MDMA madness: Two more teenagers hospitalised

Christian Wenande
February 19th, 2018

This article is more than 5 years old.

Elsewhere, a manhunt is underway following a brutal axe attack

Not to be trifled with (photo: DEA)

Last week a 15-year-old boy from Haslev died after he and his friend were hospitalised after taking a drug purported to be MDMA on February 2. Now two additional teenagers are in hospital for the same reason.

Two girls, aged 15 and 16, were admitted to the intensive care ward at Esbjerg Hospital over the weekend for ingesting the psychoactive drug.

“The two were admitted from Fanø and have probably been at a party in either Fanø or in the Esbjerg area, so there could be other youngsters who have taken the drug,” wrote South Jutland Police.

READ MORE: Powdered MDMA taking hold in Copenhagen

Arrests made
The police urged all parents in the area to check on their teenagers just in case.

Also commonly known as ecstasy, Molly or Emma, MDMA can over-stimulate the nervous system and lead to organs being overheated and heart arrhythmia. The effect can be so overwhelming that internal organs begin to shut down and eventually lead to death.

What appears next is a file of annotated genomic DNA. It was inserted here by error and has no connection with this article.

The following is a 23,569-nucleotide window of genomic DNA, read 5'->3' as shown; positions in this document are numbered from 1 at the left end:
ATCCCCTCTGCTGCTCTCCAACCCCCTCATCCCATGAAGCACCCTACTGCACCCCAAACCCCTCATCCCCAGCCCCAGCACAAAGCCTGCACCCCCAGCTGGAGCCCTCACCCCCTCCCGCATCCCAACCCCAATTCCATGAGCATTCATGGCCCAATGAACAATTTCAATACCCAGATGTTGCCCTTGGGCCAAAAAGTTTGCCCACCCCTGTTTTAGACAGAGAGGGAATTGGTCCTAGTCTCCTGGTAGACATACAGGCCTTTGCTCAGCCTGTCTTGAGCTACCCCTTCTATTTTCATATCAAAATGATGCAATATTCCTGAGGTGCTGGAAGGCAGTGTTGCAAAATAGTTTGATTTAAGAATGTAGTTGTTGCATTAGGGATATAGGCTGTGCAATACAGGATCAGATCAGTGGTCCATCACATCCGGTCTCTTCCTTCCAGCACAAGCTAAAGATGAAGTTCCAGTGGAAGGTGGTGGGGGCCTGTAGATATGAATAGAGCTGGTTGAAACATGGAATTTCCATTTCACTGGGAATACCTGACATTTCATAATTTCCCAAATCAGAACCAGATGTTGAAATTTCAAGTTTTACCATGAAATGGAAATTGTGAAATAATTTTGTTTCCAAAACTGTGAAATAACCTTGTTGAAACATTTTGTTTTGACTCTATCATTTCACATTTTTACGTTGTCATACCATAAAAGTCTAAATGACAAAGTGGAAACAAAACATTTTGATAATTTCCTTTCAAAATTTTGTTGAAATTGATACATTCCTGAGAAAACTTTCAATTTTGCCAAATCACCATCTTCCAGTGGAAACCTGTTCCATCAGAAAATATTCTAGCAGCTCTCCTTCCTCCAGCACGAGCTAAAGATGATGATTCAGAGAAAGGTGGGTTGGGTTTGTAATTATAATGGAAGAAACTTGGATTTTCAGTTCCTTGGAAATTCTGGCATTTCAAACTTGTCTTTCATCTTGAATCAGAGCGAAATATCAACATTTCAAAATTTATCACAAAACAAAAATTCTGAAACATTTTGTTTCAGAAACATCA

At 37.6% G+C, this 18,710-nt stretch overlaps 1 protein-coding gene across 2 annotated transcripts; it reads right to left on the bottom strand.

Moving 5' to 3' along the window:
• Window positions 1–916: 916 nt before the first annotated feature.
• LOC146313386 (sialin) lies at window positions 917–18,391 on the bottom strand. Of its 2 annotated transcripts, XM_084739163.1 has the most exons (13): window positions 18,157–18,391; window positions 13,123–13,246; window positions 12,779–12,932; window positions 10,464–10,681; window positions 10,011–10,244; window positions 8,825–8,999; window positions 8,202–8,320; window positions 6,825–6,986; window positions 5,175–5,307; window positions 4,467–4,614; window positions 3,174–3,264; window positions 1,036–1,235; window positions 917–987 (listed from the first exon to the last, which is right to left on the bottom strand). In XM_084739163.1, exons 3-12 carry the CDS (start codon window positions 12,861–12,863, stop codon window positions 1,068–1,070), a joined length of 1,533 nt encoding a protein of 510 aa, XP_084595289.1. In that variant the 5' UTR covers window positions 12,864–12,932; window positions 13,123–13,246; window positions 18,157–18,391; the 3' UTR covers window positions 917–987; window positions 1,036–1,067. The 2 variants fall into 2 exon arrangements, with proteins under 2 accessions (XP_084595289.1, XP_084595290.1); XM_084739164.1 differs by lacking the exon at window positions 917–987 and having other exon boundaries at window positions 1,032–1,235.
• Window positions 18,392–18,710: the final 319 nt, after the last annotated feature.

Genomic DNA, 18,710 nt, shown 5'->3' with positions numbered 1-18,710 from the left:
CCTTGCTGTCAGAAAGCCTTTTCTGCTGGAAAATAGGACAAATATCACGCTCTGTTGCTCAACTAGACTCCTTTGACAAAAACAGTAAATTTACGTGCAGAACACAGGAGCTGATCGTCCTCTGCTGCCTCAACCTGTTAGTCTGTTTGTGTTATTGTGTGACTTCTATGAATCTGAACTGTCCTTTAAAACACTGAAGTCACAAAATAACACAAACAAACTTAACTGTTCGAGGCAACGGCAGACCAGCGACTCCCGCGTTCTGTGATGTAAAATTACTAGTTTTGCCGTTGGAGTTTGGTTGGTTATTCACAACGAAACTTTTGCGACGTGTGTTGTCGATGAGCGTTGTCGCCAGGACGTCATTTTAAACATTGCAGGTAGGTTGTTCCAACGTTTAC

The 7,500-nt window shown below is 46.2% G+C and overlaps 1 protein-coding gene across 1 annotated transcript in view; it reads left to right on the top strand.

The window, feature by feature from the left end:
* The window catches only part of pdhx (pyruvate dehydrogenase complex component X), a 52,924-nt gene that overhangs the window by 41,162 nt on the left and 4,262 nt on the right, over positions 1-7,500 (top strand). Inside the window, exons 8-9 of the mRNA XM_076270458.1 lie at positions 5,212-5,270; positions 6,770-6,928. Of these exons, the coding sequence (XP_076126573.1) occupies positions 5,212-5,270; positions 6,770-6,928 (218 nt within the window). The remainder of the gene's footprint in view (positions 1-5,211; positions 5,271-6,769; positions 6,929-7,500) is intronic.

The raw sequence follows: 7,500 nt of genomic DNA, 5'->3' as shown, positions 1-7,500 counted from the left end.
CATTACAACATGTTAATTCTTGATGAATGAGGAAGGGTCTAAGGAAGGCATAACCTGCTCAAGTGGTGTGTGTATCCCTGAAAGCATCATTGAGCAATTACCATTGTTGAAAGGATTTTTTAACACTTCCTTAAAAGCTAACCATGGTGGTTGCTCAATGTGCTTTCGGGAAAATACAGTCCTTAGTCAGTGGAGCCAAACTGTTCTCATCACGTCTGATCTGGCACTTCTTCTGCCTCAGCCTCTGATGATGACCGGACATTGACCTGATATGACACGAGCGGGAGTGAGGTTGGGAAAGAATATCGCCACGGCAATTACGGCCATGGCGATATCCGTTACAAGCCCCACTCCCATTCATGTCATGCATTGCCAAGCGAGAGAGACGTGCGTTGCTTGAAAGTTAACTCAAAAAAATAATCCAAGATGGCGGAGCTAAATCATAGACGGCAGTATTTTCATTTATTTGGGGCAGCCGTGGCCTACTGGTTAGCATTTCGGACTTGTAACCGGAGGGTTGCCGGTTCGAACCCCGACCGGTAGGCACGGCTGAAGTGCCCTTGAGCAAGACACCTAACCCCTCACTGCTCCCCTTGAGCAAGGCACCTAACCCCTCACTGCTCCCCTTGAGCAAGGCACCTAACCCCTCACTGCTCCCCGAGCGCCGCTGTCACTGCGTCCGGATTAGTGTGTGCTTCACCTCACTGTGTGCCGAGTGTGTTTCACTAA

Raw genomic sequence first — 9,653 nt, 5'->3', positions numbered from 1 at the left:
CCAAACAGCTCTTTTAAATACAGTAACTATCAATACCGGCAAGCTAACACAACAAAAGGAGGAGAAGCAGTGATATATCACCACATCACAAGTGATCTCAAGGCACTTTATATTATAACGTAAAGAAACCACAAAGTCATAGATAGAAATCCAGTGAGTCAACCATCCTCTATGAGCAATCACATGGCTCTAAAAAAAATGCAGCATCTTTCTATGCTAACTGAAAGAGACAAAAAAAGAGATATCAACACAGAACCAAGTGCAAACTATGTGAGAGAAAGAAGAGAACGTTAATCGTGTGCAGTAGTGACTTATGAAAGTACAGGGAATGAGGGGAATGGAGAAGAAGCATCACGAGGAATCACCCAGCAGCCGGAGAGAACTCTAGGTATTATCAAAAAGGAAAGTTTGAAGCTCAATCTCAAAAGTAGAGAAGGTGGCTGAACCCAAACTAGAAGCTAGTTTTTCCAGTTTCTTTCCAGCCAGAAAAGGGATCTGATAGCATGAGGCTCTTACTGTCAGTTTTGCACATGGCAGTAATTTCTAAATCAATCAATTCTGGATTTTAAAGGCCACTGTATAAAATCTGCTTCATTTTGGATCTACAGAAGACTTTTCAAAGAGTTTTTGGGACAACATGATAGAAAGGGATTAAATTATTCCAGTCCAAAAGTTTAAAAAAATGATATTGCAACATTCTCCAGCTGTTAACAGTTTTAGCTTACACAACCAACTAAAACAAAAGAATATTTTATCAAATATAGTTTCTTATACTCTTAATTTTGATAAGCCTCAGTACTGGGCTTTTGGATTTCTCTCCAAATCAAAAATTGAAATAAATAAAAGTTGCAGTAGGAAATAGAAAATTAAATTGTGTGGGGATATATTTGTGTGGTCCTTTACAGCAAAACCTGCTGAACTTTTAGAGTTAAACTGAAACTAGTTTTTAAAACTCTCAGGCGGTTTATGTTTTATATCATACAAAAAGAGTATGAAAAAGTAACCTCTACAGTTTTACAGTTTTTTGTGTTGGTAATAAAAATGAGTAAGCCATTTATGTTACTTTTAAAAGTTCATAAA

Increasingly, drugs purported to be MDMA are actually PMA, a far more dangerous drug when ingested, due to the difficulty of obtaining the necessary ingredients.

A 17-year-old boy has been detained in the Haslev case, while a 19-year-old has been arrested and charged in connection with the Esbjerg case.

Axeman panic
In other news, a manhunt is underway following an axe attack on a young couple at a Circle K petrol station in the district of Birkerød, on the northern outskirts of Greater Copenhagen, on Saturday night.

The couple were both struck on the head and upper body, but their injuries are not life-threatening.

The police have yet to locate a 29-year-old man (pictured below) who they suspect of carrying out the attack. He was released from prison ten days ago after serving a three-year prison sentence.

The police have urged any witnesses connected to the attack to step forward and call them at 114. The man at large is considered dangerous and should not be approached.


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